Understanding ‘Weather Derivatives’ (Extended Version) – By Prof. Simply Simple TM Hopefully the lesson on ‘Weather Derivatives’ helped you get a good idea about the concept. In this lesson we’ll try to explore another angle of the same concept…
In the earlier example, we saw the bank selling the weather derivative products. However we need to understand that the bank too hedges its risk by selling these products to different people having exactly the opposite view as well.
In the real world, imagine there are several farmers in the market who want the monsoon to come on time.
So they buy ‘Weather Derivative’ products as a hedge and pay a premium to the bank.
Similarly there are other people like ice cream sellers who actually do not want the rains to come on time. A delay in monsoon extends their selling season and consequently sales and profits!
So the ice cream maker too buys weather derivative products from the bank to hedge himself from early monsoon season. Thus, if the monsoons arrive early the bank protects him against losses.
Let’s say the ice cream seller earns Rs 1000 as profit in a good season and Rs 500 as profit during the monsoons. Since he wants to hedge himself against early monsoons & not lose out on the remaining Rs. 500, he buys the weather derivative products at, say, Rs 300 to hedge him against losing the remaining Rs. 500.
Scenario A: The monsoons come early In this case, he makes only Rs. 500. But as he gets protected by the derivative product for the remaining Rs. 500, he earns Rs 1000 in total. However since he has paid Rs 300 for the derivative product, his net earning is Rs 700 which is still better than the Rs 500 which he would have otherwise made.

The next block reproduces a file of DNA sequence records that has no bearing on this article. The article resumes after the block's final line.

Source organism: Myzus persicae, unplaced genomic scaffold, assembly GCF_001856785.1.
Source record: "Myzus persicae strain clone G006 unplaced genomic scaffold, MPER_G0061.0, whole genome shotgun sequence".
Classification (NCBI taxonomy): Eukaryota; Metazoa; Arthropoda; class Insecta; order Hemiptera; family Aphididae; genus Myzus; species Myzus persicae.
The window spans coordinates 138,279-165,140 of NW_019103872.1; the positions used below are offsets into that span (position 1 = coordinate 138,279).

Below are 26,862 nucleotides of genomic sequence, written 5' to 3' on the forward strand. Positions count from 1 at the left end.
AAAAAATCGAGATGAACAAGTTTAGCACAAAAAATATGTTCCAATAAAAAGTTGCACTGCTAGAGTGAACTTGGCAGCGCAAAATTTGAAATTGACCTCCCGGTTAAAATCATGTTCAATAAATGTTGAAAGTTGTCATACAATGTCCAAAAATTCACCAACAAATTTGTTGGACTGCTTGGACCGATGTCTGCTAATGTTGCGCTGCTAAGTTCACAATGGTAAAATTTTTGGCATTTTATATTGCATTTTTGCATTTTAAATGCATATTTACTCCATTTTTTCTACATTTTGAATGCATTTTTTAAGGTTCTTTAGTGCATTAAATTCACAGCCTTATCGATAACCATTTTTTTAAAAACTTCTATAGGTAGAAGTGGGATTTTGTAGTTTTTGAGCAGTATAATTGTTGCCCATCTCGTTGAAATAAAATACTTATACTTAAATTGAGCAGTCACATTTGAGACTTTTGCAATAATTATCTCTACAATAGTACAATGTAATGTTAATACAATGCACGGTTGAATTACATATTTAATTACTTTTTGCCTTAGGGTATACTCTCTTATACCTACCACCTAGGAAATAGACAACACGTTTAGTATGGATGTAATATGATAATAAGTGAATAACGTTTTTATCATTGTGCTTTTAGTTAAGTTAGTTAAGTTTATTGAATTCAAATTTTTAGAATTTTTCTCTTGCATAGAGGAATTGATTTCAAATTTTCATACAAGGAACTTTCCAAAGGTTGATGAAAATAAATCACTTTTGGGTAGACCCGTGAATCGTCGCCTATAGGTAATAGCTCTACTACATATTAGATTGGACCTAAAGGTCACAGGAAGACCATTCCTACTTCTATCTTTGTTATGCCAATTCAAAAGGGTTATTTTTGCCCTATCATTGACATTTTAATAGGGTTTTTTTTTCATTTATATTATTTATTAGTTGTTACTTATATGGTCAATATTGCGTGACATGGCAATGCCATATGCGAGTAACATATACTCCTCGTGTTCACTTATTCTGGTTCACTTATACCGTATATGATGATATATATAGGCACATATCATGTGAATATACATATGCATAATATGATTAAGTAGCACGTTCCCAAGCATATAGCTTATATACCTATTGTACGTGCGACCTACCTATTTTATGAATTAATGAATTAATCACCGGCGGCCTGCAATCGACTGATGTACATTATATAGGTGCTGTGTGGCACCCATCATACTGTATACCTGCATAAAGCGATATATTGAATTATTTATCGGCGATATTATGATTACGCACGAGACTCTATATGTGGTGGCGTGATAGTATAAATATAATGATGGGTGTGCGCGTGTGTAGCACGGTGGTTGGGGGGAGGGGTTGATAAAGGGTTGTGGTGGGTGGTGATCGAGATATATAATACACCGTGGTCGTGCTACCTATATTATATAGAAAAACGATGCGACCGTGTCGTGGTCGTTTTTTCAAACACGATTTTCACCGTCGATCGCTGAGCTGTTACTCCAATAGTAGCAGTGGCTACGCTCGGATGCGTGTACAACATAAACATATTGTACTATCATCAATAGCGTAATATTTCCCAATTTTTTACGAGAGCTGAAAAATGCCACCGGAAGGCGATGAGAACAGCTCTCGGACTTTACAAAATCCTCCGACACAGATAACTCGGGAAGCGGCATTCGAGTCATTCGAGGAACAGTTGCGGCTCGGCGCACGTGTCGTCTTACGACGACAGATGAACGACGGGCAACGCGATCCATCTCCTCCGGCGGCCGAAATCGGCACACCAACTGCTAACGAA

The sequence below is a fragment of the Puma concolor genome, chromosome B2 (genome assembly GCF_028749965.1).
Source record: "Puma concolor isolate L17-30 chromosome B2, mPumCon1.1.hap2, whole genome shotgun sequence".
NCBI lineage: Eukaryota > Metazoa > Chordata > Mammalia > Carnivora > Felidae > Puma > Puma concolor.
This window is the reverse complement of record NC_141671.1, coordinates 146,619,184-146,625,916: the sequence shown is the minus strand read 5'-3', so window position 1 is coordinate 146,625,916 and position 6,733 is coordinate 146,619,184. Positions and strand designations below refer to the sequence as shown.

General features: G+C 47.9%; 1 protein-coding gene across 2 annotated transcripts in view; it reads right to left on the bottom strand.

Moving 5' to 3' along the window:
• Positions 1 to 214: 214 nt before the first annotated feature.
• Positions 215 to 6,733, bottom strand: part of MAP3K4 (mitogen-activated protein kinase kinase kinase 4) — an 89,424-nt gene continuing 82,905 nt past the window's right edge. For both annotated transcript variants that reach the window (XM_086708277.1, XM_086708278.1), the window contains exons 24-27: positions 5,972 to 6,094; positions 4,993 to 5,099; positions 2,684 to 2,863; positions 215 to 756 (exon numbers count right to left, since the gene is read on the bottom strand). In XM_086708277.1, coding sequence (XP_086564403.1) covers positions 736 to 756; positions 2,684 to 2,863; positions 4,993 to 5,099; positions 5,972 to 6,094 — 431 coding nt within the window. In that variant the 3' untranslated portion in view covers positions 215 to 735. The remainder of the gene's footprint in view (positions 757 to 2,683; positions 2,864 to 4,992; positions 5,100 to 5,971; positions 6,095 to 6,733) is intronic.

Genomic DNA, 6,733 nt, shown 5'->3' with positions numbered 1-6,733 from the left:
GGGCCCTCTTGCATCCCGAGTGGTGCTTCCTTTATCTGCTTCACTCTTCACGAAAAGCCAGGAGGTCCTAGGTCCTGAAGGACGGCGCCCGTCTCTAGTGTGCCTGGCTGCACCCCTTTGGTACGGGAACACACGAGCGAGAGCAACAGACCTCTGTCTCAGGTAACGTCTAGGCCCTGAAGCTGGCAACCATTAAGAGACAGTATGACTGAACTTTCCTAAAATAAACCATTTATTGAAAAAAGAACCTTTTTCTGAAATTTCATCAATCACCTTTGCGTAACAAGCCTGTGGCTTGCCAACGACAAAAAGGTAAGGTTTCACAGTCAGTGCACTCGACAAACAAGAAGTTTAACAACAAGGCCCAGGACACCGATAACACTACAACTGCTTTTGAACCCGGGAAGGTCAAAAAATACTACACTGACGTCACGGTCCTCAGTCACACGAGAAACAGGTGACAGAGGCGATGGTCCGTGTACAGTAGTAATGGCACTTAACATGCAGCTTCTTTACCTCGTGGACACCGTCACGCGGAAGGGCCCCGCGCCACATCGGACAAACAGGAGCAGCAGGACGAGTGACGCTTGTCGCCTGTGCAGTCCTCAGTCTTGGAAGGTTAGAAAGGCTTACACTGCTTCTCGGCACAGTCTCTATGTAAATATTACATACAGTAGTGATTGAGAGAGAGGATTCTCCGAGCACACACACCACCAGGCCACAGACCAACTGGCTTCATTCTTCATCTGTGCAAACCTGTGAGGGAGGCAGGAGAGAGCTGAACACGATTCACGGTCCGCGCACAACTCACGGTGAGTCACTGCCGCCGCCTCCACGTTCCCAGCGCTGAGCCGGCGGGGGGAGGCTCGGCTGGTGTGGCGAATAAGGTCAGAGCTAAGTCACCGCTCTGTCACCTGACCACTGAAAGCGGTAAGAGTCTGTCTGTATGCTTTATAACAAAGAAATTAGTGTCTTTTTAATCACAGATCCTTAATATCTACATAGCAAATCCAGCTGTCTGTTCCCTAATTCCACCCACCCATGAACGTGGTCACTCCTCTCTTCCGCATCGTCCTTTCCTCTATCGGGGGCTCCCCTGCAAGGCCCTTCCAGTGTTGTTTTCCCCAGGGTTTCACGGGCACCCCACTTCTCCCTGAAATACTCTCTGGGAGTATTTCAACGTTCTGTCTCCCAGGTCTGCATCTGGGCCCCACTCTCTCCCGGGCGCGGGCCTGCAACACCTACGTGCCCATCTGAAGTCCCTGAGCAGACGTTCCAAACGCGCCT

Scenario B: The monsoon arrives on time (and not early) In this case, while he makes Rs. 1000 as his normal profit, he stands to lose his premium of Rs 300 but again makes a net profit of Rs 700 (Rs 1000 – Rs 300)
In this way the ice-cream seller also hedges (protects ) his interests from the vagaries of the weather by way of weather derivative products
Having people with opposite expectations helps the bank hedge their risks as well. If rains get delayed, the bank loses out on the farmers but gains from the ice-cream sellers. Conversely if the rains come early, the bank loses out on the ice-cream sellers but gains from the farmers.
Thus we have seen how weather derivatives are used by different types of people with different expectations for their benefits!
Hope this lesson has succeeded in further clarifying the concept of ‘Weather Derivatives’ Please give us your feedback at email@example.com
Disclaimer The views expressed in these lessons are for information purposes only and do not construe to be of any investment, legal or taxation advice. The contents are topical in nature & held true at the time of creation of the lesson. They are not indicative of future market trends, nor is Tata Asset Management Ltd. attempting to predict the same. Reprinting any part of this presentation will be at your own risk and Tata Asset Management Ltd. will not be liable for the consequences of any such action.